Only four states, New York, Connecticut, California, and New Jersey, have a higher average SALT deduction than Massachusetts. In those jurisdictions and several others with high SALT usage, conversations have begun about how to modify state tax laws to protect local taxpayers – including non-millionaires – from changes in the federal law. The initial ideas focus mostly on how to raise money in alternative ways that would still allow state taxpayers effectively to deduct that expense on their federal returns. For example, the Department of Taxation and Finance in New York has raised an option that would replace part of the state’s income tax with a payroll tax. Because employers can still deduct payroll taxes from their corporate returns, reducing an employee’s compensation by the amount due to the state would preserve the tax advantage without net cost to the employee.
Other novel ideas are floating around in high-SALT states. One involves creating an offset opportunity for people who make contributions to newly created nonprofit organizations that support local school systems. This would create deductible charitable contributions in lieu of local real estate taxes that support schools. Without something like this in expensive states such as Massachusetts, real estate taxes will contribute significantly to increased federal taxation because of the new SALT limits. There are other creative options to mitigate the impact on state taxpayers but they are not yet well developed and evaluated.
The real question is whether enshrining an immutable 4 percent surtax on high earners in the Massachusetts constitution makes sense at a time when the state may have to undertake a comprehensive review of its tax structure. All other taxes collected in the Commonwealth are authorized by statute and are subject to modification at any time by legislative action. If the amendment is adopted, Massachusetts will become the only state in the country with such a tax permanently embedded in its Constitution. Even if it soon makes policy sense to modify the millionaire surcharge, the state’s ability to adapt its tax structure to the new federal law will be dramatically limited because of the difficulty of amending the Constitution. Change would require votes in two successive legislative sessions followed by another statewide vote in a general election. Even if support for the change were unanimous, the constitutional modification would take five years to enact.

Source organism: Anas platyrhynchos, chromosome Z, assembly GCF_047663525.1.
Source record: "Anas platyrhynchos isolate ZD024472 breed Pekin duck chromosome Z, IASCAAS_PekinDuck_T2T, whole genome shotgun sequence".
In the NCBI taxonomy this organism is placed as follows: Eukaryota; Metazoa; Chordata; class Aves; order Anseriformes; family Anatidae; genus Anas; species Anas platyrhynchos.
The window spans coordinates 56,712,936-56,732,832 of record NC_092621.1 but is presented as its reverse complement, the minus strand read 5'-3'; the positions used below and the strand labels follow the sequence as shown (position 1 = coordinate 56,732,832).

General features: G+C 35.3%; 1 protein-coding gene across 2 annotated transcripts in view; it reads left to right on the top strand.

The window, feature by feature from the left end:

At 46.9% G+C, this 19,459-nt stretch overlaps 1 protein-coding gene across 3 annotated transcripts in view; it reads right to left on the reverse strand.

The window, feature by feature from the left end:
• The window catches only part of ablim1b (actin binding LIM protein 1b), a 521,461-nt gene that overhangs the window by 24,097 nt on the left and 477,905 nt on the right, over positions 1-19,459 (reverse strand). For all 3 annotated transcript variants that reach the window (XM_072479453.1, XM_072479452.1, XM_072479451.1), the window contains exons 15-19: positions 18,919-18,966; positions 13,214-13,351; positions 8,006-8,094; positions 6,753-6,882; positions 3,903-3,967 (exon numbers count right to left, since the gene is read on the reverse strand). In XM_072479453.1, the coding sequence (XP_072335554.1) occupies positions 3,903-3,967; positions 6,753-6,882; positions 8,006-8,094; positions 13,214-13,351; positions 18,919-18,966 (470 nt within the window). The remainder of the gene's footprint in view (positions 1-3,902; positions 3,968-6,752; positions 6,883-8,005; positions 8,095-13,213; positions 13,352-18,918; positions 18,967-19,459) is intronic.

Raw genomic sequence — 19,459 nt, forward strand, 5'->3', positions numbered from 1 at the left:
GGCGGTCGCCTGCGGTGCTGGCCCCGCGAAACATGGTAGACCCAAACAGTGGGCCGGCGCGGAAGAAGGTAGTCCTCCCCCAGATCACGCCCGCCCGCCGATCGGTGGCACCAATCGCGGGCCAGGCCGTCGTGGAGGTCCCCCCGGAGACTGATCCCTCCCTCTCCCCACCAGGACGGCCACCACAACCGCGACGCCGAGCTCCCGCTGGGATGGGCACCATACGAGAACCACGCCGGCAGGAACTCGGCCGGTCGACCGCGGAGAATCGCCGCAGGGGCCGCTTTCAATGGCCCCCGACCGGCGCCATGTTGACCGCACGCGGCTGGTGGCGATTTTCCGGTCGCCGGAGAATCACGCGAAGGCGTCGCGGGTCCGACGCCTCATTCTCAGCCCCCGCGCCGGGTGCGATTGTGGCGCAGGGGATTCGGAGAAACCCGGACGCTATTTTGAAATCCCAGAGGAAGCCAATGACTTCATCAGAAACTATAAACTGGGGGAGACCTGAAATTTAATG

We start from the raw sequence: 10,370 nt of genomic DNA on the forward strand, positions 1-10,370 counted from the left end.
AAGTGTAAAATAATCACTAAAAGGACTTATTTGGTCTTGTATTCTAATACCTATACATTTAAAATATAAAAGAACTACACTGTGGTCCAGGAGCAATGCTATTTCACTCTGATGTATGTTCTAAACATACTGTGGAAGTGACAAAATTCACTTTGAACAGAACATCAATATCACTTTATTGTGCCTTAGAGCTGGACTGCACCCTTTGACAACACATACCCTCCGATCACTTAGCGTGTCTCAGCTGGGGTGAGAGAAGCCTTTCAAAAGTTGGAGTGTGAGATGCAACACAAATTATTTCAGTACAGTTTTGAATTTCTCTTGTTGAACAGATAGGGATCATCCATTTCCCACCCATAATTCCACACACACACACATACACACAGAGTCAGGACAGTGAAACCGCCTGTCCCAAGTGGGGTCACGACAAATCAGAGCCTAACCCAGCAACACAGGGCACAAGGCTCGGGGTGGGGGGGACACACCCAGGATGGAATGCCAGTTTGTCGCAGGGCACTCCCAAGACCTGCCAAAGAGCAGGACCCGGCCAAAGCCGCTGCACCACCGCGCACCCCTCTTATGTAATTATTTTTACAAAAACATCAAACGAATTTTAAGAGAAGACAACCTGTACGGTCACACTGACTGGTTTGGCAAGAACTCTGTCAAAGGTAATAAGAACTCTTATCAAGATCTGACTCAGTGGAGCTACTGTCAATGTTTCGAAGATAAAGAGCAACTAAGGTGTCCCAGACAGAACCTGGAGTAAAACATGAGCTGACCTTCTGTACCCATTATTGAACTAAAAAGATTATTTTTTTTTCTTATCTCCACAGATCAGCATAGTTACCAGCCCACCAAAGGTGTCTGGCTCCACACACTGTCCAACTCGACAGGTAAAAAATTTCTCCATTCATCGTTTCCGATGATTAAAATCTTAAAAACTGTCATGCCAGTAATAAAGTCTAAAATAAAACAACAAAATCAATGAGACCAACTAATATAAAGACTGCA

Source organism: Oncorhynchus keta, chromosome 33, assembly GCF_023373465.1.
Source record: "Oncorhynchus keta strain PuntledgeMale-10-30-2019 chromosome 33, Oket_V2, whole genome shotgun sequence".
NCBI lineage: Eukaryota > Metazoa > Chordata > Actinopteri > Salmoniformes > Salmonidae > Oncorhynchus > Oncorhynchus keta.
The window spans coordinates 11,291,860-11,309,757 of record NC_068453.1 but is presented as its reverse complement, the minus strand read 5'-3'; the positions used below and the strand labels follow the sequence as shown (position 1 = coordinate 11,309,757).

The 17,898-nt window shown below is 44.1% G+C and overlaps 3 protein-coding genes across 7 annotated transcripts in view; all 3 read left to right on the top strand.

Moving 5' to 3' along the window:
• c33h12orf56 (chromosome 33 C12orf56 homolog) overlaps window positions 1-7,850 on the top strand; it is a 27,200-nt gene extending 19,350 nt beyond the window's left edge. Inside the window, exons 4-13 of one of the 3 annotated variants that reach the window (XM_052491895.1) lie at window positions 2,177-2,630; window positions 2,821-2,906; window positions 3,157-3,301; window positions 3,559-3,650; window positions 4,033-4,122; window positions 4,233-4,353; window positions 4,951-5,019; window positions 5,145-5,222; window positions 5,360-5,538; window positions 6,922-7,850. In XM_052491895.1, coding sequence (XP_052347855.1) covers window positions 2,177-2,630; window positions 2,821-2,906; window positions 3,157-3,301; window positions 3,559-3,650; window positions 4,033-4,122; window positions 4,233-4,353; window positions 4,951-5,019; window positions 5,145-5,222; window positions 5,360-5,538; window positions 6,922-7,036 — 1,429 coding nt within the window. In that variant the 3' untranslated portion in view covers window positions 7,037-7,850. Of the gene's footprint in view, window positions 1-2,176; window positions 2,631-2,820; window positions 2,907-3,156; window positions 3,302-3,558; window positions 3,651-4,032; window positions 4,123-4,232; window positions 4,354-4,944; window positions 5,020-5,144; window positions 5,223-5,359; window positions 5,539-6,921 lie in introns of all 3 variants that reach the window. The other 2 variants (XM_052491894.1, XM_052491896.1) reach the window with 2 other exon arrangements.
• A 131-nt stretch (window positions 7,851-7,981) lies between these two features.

Envision a situation that could occur in Massachusetts over the next year. The millionaire tax becomes part of the constitution requiring targeted taxpayers to pay 4 percent on top of the statutory 5.1 percent income tax. As is happening in other states, the Legislature decides to adopt alternative tax methods to help taxpayers, including non-millionaires, adapt to the loss of the SALT deduction. They can modify the terms of the base income tax, sales taxes, or real estate taxes, but they have no capacity to modify the constitutional surcharge in any way. Because only Massachusetts has such a constitutionally required tax, this is a mess that no other state will face. We shouldn’t face it either.Edward M. Murphy was head of three state agencies between 1979 and 1995—the Department of Youth Services, the Department of Mental Health, and the Health and Educational Facilities Authority. He subsequently ran several health care companies in the private sector before retiring.